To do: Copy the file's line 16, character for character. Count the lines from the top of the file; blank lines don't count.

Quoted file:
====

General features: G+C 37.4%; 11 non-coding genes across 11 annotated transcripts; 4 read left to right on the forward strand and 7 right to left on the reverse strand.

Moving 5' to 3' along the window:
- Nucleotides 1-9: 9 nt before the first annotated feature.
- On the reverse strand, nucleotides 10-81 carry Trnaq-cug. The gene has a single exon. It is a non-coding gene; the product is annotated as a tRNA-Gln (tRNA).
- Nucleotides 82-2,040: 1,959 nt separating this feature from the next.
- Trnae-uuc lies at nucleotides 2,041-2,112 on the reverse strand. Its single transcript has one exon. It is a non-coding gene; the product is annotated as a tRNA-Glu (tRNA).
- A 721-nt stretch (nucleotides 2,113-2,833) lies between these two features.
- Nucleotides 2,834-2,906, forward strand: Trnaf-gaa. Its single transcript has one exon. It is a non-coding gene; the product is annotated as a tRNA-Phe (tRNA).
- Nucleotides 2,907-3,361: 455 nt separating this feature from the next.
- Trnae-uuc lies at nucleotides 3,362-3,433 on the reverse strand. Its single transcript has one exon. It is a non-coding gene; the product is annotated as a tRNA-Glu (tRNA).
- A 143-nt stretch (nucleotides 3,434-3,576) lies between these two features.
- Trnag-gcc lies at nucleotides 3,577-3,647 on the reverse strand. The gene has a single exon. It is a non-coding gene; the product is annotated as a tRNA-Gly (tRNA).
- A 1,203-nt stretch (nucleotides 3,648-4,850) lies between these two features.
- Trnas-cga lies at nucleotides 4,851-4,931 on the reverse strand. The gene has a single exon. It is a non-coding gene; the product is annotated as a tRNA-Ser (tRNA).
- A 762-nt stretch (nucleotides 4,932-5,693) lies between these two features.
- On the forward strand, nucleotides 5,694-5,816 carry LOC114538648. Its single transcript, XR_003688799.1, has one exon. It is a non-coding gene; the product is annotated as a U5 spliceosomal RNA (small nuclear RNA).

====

- On the forward strand, nucleotides 5,694-5,816 carry LOC114538648. Its single transcript, XR_003688799.1, has one exon. It is a non-coding gene; the product is annotated as a U5 spliceosomal RNA (small nuclear RNA).